JessyCom, a community mobilization platform.

JessyCom, a community mobilization platform.

Some of us may remember our parents being part of a calling tree or phone tree while we where in school.

Each Parent would have a list of a few other parents, when the school had a message, they would call the parents on top of the tree, who would then call the other parents on their list and so on, until the entire community got the message.

Cory Doctorow, quoted by Becky Hogge in “Barefoot into Cyberspace,” notes that “The main job of activist organizers prior to 1995 or so was stuffing envelopes and setting up phone trees […] Mailman and Apache took 95% of the heavy lifting of the shoulders of activists”

The JessyCom system is something like Calling Tree 2.0.

The system was inspired by the fact that many residence of the Jessy Cohen neighborhood, where the system was launched, have infrequent internet access and little or no calling credit.

JessyCom implements a variation on the “Random Phone Call” broadcast model to efficiently enable a community to share information by having the system call people and connect them to each other on the phone, creating an ad-hoc Phone Tree.

For social movements operating in underprivileged or peripheral communities participation is made possible by the fact that only a phone that is able to receive incoming calls is needed, calling credit is not required in most countries where inbound calls are free. Internet access is not required.

The mobile phone is by far the most ubiquitous technology on the planet, no other platform can hope to reach as many people. Conservative estimate of mobile phone usage indicate that 1 in 6 people globally have a mobile phone, while internet access is available to less than half that number.

And yet, despite it’s accessibility, a calling tree is not inefficient.

Each tier of the tree grows exponentially from the size of the previous one, it remains a very fast and efficient system for getting information out to a lot of people. Since people often answer phone calls right away, but may not read email for some time, a community can be mobilized a lot faster. People also generally answer the phone far more often then they read bulk email, even when it comes from a wanted source.

One of the applications that military organizations have used calling trees for is the rapid deployment of reserve troops. Social movements, also, could benefit from a system that can quickly deploy engaged supporters.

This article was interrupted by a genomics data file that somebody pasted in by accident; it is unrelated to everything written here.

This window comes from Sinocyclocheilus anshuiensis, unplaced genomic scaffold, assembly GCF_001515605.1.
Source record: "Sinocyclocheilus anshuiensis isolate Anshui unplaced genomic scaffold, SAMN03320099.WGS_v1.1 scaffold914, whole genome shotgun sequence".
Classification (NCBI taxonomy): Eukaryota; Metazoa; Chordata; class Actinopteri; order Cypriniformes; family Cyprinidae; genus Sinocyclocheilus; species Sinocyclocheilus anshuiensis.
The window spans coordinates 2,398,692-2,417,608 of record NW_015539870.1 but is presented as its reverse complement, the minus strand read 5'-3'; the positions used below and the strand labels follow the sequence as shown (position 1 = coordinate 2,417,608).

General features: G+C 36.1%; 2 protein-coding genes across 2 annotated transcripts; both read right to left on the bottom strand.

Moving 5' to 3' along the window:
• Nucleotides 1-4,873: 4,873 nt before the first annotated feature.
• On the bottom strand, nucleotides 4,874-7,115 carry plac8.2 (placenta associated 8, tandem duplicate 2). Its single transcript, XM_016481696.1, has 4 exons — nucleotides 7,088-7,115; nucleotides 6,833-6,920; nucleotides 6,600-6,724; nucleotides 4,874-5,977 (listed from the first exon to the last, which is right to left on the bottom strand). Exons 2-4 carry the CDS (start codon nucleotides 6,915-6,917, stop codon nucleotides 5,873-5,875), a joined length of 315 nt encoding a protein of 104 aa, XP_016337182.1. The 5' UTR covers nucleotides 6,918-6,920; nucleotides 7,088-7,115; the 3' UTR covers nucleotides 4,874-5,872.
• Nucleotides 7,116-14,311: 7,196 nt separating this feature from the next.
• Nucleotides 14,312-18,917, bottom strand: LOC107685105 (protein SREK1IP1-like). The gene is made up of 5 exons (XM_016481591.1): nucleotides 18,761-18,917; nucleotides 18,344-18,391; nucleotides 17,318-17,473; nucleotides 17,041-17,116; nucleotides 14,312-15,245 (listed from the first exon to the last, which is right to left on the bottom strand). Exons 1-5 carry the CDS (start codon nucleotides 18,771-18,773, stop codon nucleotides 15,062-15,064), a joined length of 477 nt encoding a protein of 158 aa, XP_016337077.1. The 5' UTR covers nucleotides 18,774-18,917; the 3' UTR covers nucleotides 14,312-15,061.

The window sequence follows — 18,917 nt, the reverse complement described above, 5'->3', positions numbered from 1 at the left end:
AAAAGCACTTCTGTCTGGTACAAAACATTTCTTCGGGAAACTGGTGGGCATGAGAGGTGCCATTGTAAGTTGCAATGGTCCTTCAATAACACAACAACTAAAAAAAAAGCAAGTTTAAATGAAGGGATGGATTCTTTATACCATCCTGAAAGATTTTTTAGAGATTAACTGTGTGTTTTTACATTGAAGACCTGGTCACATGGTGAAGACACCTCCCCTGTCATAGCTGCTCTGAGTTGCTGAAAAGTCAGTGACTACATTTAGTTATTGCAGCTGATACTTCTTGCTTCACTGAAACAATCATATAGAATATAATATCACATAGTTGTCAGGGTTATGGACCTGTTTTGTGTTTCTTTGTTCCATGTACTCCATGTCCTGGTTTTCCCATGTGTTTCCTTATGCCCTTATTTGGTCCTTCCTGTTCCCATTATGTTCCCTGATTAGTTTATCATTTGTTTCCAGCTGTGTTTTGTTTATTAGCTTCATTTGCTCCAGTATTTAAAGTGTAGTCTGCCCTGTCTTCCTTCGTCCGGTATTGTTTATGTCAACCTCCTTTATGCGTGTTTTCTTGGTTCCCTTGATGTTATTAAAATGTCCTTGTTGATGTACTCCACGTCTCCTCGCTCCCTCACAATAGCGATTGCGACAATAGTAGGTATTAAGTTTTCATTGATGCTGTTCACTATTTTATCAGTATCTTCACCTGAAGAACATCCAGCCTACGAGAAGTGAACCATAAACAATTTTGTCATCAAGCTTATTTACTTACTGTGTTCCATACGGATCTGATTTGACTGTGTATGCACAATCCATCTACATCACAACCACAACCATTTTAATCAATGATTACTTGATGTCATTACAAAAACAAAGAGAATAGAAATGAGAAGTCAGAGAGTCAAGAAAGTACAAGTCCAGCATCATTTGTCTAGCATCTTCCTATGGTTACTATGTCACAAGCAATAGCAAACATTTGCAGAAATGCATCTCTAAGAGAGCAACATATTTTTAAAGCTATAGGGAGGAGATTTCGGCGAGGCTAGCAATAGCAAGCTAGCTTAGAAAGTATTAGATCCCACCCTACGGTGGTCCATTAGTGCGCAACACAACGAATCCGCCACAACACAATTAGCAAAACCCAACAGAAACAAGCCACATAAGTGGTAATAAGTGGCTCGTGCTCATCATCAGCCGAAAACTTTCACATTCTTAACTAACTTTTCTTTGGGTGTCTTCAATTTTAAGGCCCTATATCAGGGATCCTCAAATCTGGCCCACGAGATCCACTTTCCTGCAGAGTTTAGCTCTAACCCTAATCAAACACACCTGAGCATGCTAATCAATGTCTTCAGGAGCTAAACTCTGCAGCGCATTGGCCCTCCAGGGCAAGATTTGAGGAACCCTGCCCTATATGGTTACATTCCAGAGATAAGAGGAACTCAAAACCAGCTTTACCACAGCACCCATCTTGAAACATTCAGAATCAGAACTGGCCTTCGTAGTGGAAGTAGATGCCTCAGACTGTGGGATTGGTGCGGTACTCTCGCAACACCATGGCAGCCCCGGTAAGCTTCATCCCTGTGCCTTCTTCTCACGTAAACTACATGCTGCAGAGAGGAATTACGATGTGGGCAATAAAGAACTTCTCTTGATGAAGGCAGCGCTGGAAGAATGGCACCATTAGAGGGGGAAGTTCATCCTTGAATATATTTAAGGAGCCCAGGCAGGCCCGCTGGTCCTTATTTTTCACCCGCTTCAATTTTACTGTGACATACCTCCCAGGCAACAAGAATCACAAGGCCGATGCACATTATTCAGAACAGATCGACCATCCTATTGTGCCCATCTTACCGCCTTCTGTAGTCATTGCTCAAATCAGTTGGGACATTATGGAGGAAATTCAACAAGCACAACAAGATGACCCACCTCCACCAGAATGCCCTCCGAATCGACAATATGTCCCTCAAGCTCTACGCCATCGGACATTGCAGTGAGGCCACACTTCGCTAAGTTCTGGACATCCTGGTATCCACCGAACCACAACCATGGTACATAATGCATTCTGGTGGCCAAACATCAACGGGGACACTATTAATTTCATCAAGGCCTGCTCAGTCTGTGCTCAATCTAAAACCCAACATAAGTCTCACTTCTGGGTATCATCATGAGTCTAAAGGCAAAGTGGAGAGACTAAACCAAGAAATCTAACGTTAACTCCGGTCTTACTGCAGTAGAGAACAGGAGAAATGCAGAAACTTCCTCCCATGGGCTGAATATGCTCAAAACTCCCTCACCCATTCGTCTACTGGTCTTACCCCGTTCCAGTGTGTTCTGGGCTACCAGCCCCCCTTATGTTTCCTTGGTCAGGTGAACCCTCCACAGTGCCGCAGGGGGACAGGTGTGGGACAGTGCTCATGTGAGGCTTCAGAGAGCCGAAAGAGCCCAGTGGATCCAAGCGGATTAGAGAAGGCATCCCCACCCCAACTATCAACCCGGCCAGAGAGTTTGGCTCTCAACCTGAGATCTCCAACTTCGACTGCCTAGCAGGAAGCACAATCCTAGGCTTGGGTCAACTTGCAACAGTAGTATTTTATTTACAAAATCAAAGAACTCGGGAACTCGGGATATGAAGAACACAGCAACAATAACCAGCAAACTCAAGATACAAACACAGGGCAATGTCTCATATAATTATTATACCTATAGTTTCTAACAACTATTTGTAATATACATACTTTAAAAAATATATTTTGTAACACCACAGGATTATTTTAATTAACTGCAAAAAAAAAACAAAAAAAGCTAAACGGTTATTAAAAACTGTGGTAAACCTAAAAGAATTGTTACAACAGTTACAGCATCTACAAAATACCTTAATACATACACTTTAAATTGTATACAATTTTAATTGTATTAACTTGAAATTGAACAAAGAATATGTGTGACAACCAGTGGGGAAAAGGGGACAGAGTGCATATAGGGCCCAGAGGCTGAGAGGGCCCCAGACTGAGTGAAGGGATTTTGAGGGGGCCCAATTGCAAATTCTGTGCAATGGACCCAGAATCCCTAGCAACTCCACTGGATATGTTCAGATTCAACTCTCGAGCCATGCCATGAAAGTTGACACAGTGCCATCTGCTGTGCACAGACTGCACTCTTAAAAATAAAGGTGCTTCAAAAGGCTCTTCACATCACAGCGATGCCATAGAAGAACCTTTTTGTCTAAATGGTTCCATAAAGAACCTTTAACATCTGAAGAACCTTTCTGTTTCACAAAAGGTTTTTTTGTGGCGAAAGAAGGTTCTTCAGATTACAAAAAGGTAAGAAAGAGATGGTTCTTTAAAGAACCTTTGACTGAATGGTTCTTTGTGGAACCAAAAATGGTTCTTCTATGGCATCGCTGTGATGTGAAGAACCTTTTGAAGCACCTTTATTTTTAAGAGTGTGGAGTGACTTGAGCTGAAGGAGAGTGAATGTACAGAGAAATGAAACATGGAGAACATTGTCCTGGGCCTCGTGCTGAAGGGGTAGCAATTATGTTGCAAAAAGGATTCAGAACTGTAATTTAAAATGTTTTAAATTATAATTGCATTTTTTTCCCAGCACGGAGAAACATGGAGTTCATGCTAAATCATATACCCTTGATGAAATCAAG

When people of think of Flashmobs or Smart Mobs they generally imagine people using microblogging or SMS texting to organize, but telephone conversations facilitate such mobilizations even more efficiently.

The impersonal nature of the email and web pages delivered by Mailman and Apache, results in more superficial and weaker links within movements.

Supporters become more inclined to simply forward generic texts and links, and not often actually engage with each other to discuss and spread statements and calls to action. Participants becoming more focused on a nucleus of movement leaders, rather than each other.

While Cory’s claim that internet based organization eliminated 95% of the work of activists may well be correct. It also removed ways in which people could actually connect and engage with a movement. So movements have less people actively involved and more people passively involved.

There is quite a large difference in focus and engagement between passing on a call to action by actually talking to a real person about it as a part of phone tree, vs quickly clicking “like” on a Facebook status update and hoping your friends will notice it.

The JessyCom network broadcast model is based on conversations between real people. Feedback allows the person delivering the message to correct misunderstanding, etc, and even receive information from the person they are calling. Relationships among people who have talked to each other are naturally stronger than among those email address is simply included on the same distribution list.

Telekommunisten will continue to work with the Digital Art Lab to take the prototype developed as part of the Jessy Cohen Project and bring the platform to other communities looking for ways to engage and mobilize. Such communities are welcome to contact us to get involved.

Information about the current Jessy Cohen Project based system can be found here:

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